Gloriously omnivorous and unabashedly bold, Herd of Instinct stake their claim on the territory where King Crimson held sway for 35 years. Even if Fripp has made a comeback of sorts in very recent times with the excellent A Scarcity of Miracles, Herd of Instinct’s debut brings back memories of state-of-the-art instrumental masterpieces such as “Larks’ Tongues in Aspic”, “Fracture” or “The Sheltering Sky”-  a towering, multilayered achievement marrying flawless technical skill with a healthy dose of emotion, a feast of haunting soundscapes and jagged rhythms that seems to epitomize the very idea of progressiveness.

Clocking in at about 48 minutes, Herd of Instinct features 10 relatively short tracks that are nevertheless packed with changes in tempo and mood, striking an admirable balance between edginess, melody and atmosphere “Transformation” introduces the album in brooding, highly cinematic fashion, with pounding drums and piano, ominously surging keyboard waves and tinkling bells. With the following track, “Room Without Shadows”, things take a decidedly heavier turn, the spacious orchestral effects already featured in the previous number blending with borderline metal riffing, and a stunning guitar solo that would not be out of place on an album like Starless and Bible Black. The gorgeously muted, Eastern-tinged opening to “Road to Asheville”, with its haunting flute, sitar and ethnic percussion, suddenly shifts into a crushingly heavy, riff-driven passage, ending on a mournful note with slow, acoustic guitar chords: while the aptly-titled “Hex” (the perfect soundtrack for some horror movie) opens with eerie electronic effects and then, slowly but inexorably, gains intensity, with crashing cymbals and spiky riffing opening in a marvellous guitar solo. “Anamnesis” is very much in a similar vein, a veritable feast for guitar lovers fuelled by spectacular drum work (courtesy of King Crimson’s very own Pat Mastelotto), with loops and other electronic effects depicting a richly emotional soundscape.

“Blood Sky”, the only track featuring vocals, is one of the undisputed highlights of the album, a haunting showcase for the husky, understated vocals of former 99 Names of God singer Kris Swenson. Mellotron and marimba add subtle atmospheric layers to the spectacular guitar interplay, fleshed out by stunning percussion patterns.”Vibrissa” and “Possession” pursue a similar route, the former slow and measured, with interlocking guitar lines and soloing alternating between wildness and melody; the latter sparse and percussion-driven, with understated guitar work enhanced by snippets of wailing vocal samples. On “S. Karma”, the echoing, almost liquid sound of Mike Cook’s Warr guitar comes into its own, offset by an uncharacteristically aggressive flute solo that seems to mimic the heavy riffing. Closing track “The Face of Another” presents a basic power trio configuration assisted by electronics that provide a range of interesting effects as a background for Cook’s splendid guitar excursions – like a 21st-century take on King Crimson’s iconic “Discipline”.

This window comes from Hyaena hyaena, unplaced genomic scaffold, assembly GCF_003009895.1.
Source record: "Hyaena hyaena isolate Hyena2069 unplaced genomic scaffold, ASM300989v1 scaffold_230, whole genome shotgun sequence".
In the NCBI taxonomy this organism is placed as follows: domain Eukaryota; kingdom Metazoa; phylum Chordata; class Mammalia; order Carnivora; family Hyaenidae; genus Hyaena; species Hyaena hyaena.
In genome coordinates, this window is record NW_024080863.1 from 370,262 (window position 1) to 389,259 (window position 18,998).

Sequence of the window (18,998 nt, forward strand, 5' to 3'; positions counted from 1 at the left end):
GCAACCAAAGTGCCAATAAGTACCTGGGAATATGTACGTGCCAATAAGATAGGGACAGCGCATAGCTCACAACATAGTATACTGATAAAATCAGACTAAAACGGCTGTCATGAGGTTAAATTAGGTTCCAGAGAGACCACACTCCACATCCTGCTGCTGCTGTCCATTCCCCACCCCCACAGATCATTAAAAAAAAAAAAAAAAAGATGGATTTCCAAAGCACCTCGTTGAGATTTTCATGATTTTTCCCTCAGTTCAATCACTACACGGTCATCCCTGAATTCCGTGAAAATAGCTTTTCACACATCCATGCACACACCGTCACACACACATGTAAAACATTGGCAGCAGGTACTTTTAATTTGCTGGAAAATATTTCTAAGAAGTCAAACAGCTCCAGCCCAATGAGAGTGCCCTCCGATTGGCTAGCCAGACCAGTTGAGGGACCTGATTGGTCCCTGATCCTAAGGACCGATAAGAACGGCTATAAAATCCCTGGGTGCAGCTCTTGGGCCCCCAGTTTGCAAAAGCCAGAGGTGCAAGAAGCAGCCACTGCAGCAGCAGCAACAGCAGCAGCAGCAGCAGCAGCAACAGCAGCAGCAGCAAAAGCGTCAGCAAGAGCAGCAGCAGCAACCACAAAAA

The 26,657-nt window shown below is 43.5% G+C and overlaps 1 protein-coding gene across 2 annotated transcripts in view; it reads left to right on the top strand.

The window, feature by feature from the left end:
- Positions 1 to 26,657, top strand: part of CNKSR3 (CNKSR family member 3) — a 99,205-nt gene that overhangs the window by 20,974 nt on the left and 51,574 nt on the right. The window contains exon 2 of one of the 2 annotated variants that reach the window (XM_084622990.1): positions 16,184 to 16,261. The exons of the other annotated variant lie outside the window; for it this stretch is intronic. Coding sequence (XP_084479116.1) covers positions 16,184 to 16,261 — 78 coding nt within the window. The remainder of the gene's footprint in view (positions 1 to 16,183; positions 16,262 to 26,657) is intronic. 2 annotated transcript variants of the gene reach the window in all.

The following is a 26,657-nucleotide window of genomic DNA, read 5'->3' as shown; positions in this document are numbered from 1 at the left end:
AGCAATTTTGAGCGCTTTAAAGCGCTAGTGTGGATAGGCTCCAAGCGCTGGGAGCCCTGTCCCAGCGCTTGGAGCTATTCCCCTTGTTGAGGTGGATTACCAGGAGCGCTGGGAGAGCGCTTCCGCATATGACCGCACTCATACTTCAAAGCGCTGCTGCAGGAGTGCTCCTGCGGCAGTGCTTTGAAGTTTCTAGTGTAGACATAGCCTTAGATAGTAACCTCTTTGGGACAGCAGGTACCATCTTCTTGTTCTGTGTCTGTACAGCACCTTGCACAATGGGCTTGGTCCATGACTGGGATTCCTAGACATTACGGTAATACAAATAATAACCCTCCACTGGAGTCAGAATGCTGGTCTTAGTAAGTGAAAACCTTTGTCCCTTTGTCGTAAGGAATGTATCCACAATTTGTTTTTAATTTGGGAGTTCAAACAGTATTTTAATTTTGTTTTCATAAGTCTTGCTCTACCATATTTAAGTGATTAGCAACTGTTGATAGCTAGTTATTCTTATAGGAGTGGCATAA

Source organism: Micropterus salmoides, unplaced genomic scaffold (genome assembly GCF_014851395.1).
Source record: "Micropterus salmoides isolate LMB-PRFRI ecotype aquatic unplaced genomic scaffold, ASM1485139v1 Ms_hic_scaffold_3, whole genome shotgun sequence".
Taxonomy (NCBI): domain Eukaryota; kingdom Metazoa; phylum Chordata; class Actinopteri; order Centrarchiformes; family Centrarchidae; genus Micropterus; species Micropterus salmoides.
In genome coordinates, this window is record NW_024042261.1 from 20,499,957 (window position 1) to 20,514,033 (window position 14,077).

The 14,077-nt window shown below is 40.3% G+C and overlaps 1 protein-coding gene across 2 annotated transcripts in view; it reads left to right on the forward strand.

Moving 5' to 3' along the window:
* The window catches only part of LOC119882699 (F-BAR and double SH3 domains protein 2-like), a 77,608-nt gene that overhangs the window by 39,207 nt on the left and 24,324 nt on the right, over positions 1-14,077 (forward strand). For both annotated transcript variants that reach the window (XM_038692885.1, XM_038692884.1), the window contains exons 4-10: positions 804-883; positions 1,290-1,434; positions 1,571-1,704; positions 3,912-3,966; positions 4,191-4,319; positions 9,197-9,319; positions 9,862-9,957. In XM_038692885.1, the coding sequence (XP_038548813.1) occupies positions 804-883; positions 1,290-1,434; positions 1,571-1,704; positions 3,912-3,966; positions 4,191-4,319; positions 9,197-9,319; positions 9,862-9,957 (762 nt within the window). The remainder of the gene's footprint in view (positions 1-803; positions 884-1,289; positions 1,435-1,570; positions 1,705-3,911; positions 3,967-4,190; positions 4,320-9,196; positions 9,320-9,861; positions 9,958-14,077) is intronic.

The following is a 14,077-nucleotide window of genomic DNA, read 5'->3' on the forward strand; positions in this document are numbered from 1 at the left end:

Herd of Instinct is one of those rare debut albums that are practically perfect in every respect, and need no suggestions for further improvement. An absolute must for fans of King Crimson, it will delight devotees of complex, hard-edged yet atmospheric prog, and those who are somewhat weary of technically competent bands that are sorely lacking in the originality department. With outstanding (though slightly disturbing) cover artwork and photography,  as well as excellent production by guest bassist/Warr guitarist Dave Streett, Herd of Instinct can be hailed as a serious contender for best release of 2011.